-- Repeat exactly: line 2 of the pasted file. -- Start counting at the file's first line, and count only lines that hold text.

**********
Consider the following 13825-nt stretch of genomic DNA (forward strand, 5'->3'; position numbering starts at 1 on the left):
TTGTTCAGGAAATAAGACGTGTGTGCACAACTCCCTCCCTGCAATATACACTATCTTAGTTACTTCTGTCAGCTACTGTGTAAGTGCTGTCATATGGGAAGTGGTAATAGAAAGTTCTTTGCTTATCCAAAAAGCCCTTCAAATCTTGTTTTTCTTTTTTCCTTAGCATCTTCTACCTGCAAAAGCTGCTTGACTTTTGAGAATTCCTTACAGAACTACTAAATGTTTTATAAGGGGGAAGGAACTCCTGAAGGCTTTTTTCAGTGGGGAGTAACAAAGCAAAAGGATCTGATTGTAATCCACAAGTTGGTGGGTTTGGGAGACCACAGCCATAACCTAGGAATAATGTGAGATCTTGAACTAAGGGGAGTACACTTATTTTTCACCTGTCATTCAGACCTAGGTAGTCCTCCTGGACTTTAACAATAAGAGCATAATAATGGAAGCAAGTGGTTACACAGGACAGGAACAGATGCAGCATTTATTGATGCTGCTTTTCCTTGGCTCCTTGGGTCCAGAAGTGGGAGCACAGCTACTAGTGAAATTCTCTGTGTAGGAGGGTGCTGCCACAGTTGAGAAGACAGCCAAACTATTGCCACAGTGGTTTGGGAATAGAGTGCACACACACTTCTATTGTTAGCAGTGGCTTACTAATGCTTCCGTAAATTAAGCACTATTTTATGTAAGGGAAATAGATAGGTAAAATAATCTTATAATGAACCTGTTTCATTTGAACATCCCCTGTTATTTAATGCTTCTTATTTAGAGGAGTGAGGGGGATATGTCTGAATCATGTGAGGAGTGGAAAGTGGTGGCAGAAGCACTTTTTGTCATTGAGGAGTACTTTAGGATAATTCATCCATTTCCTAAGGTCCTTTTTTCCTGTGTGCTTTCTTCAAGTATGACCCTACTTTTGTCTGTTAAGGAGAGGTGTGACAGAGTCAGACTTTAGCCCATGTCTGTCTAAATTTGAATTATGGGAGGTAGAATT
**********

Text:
TTGTTCAGGAAATAAGACGTGTGTGCACAACTCCCTCCCTGCAATATACACTATCTTAGTTACTTCTGTCAGCTACTGTGTAAGTGCTGTCATATGGGAAGTGGTAATAGAAAGTTCTTTGCTTATCCAAAAAGCCCTTCAAATCTTGTTTTTCTTTTTTCCTTAGCATCTTCTACCTGCAAAAGCTGCTTGACTTTTGAGAATTCCTTACAGAACTACTAAATGTTTTATAAGGGGGAAGGAACTCCTGAAGGCTTTTTTCAGTGGGGAGTAACAAAGCAAAAGGATCTGATTGTAATCCACAAGTTGGTGGGTTTGGGAGACCACAGCCATAACCTAGGAATAATGTGAGATCTTGAACTAAGGGGAGTACACTTATTTTTCACCTGTCATTCAGACCTAGGTAGTCCTCCTGGACTTTAACAATAAGAGCATAATAATGGAAGCAAGTGGTTACACAGGACAGGAACAGATGCAGCATTTATTGATGCTGCTTTTCCTTGGCTCCTTGGGTCCAGAAGTGGGAGCACAGCTACTAGTGAAATTCTCTGTGTAGGAGGGTGCTGCCACAGTTGAGAAGACAGCCAAACTATTGCCACAGTGGTTTGGGAATAGAGTGCACACACACTTCTATTGTTAGCAGTGGCTTACTAATGCTTCCGTAAATTAAGCACTATTTTATGTAAGGGAAATAGATAGGTAAAATAATCTTATAATGAACCTGTTTCATTTGAACATCCCCTGTTATTTAATGCTTCTTATTTAGAGGAGTGAGGGGGATATGTCTGAATCATGTGAGGAGTGGAAAGTGGTGGCAGAAGCACTTTTTGTCATTGAGGAGTACTTTAGGATAATTCATCCATTTCCTAAGGTCCTTTTTTCCTGTGTGCTTTCTTCAAGTATGACCCTACTTTTGTCTGTTAAGGAGAGGTGTGACAGAGTCAGACTTTAGCCCATGTCTGTCTAAATTTGAATTATGGGAGGTAGAATT